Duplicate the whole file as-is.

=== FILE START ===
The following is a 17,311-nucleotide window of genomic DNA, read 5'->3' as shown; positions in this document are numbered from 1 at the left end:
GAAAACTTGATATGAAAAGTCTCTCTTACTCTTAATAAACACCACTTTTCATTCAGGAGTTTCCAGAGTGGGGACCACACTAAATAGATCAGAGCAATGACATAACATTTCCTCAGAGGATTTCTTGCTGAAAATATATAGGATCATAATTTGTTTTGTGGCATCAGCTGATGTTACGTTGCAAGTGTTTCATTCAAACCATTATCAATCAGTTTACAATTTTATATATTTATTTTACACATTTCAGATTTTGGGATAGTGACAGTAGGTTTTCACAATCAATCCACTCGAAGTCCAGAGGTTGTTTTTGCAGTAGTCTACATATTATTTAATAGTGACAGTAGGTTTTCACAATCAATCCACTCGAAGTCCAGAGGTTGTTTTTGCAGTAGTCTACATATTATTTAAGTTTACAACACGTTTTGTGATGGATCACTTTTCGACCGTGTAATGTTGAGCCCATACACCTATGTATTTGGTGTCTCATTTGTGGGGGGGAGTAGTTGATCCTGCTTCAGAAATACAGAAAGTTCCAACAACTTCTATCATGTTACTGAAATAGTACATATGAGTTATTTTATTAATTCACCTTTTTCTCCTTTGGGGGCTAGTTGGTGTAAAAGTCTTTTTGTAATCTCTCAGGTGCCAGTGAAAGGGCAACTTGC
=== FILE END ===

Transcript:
The following is a 17,311-nucleotide window of genomic DNA, read 5'->3' as shown; positions in this document are numbered from 1 at the left end:
GAAAACTTGATATGAAAAGTCTCTCTTACTCTTAATAAACACCACTTTTCATTCAGGAGTTTCCAGAGTGGGGACCACACTAAATAGATCAGAGCAATGACATAACATTTCCTCAGAGGATTTCTTGCTGAAAATATATAGGATCATAATTTGTTTTGTGGCATCAGCTGATGTTACGTTGCAAGTGTTTCATTCAAACCATTATCAATCAGTTTACAATTTTATATATTTATTTTACACATTTCAGATTTTGGGATAGTGACAGTAGGTTTTCACAATCAATCCACTCGAAGTCCAGAGGTTGTTTTTGCAGTAGTCTACATATTATTTAATAGTGACAGTAGGTTTTCACAATCAATCCACTCGAAGTCCAGAGGTTGTTTTTGCAGTAGTCTACATATTATTTAAGTTTACAACACGTTTTGTGATGGATCACTTTTCGACCGTGTAATGTTGAGCCCATACACCTATGTATTTGGTGTCTCATTTGTGGGGGGGAGTAGTTGATCCTGCTTCAGAAATACAGAAAGTTCCAACAACTTCTATCATGTTACTGAAATAGTACATATGAGTTATTTTATTAATTCACCTTTTTCTCCTTTGGGGGCTAGTTGGTGTAAAAGTCTTTTTGTAATCTCTCAGGTGCCAGTGAAAGGGCAACTTGC